Truss arch bridge


Truss arch bridge
New River Gorge Bridge, in Fayetteville, West Virginia
AncestorTruss bridge, arch bridge
DescendantThrough arch bridge
CarriesPedestrians, vehicles, light rail, heavy rail
Span rangeMedium
Materialstructural steel
Design effortMedium
Falsework requiredSometimes, but long spans are often built using temporary cantilevers

A truss arch bridge combines the elements of the truss bridge and the arch bridge. The actual resolution of forces will depend upon the design. If no horizontal thrusting forces are generated this becomes an arch-shaped truss, essentially a bent beam – see moon bridge for an example. If horizontal thrust is generated but the apex of the arch is a pin joint, this is termed a three-hinged arch. If no hinge exists at the apex, it will normally be a two-hinged arch. In the Iron Bridge shown below, the structure of each frame emulates the kind of structure that previously had been made of wood. Such a wood structure uses closely fitted beams pinned together, so the members within the frames are not free to move relative to one another, as they are in a pin-jointed truss structure that allows rotation at the pin joint. Such rigid structures (which impose bending stresses upon the elements) were further developed in the 20th century as the Vierendeel truss.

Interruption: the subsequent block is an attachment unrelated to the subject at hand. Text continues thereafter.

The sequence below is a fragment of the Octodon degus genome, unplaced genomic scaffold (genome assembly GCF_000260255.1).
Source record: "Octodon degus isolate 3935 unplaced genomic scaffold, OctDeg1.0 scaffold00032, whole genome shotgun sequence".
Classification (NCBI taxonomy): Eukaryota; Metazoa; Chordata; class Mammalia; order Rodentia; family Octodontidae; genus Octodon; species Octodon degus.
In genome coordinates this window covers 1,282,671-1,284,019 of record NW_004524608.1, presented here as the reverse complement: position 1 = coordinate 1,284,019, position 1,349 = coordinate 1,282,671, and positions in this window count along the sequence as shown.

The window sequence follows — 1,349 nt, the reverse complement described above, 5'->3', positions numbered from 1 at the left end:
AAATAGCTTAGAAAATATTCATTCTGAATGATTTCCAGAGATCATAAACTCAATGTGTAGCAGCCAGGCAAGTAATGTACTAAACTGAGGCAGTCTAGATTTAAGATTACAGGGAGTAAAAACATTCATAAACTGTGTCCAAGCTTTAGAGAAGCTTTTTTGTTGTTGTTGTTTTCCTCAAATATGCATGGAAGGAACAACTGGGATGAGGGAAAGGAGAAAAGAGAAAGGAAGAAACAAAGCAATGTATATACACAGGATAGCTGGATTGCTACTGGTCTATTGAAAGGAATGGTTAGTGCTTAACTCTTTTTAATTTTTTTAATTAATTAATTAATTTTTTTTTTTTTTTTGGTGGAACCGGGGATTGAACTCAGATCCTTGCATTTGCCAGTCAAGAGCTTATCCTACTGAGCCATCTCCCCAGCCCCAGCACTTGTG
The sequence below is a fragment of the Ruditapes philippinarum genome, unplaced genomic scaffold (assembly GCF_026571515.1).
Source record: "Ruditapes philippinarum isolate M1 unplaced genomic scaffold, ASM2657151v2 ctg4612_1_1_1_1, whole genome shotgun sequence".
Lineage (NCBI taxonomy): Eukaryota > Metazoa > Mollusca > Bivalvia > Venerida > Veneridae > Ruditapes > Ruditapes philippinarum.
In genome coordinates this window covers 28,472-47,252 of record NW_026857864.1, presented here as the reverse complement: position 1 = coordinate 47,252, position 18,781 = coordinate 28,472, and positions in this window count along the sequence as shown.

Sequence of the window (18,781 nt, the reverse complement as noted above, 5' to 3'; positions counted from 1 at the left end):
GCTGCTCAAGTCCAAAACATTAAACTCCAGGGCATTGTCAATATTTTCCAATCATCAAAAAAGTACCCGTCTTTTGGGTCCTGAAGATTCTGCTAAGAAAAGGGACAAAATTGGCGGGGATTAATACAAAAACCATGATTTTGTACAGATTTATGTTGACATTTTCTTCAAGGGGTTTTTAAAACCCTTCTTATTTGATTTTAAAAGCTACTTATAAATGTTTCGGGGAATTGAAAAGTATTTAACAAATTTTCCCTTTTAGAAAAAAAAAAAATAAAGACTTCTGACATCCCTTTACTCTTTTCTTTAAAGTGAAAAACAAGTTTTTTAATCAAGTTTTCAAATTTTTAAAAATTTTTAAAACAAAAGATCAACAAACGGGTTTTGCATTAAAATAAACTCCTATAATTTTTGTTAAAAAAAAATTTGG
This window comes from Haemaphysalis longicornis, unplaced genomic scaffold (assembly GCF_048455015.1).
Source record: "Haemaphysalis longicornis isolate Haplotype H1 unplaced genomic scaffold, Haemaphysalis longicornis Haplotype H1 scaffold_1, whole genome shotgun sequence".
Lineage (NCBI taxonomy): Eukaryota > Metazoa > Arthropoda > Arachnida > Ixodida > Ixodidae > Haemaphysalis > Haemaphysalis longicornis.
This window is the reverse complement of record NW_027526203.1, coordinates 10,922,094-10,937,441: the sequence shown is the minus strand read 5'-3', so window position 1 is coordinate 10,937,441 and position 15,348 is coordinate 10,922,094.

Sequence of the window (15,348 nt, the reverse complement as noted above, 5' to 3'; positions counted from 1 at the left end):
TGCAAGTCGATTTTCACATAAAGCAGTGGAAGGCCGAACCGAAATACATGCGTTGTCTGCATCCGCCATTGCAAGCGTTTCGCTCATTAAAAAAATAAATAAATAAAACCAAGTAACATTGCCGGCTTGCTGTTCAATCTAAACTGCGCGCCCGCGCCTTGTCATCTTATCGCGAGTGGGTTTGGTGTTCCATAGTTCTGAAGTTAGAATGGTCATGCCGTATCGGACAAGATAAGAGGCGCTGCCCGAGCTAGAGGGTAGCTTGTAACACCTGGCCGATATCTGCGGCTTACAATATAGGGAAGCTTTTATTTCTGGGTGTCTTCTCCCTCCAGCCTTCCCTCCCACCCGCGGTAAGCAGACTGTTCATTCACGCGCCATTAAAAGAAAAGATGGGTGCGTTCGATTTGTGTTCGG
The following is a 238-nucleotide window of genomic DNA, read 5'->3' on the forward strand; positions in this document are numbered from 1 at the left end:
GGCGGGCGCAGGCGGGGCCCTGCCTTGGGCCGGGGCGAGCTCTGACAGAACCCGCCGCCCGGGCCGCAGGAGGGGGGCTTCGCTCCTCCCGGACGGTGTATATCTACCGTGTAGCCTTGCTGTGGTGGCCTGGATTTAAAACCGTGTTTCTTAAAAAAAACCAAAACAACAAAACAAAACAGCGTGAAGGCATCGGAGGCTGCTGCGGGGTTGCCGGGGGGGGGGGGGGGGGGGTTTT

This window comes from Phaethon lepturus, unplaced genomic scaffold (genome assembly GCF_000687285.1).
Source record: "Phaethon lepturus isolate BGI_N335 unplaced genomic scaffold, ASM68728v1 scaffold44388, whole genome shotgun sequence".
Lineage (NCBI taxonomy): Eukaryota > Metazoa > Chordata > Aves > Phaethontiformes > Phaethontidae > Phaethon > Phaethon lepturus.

Some bridges of this type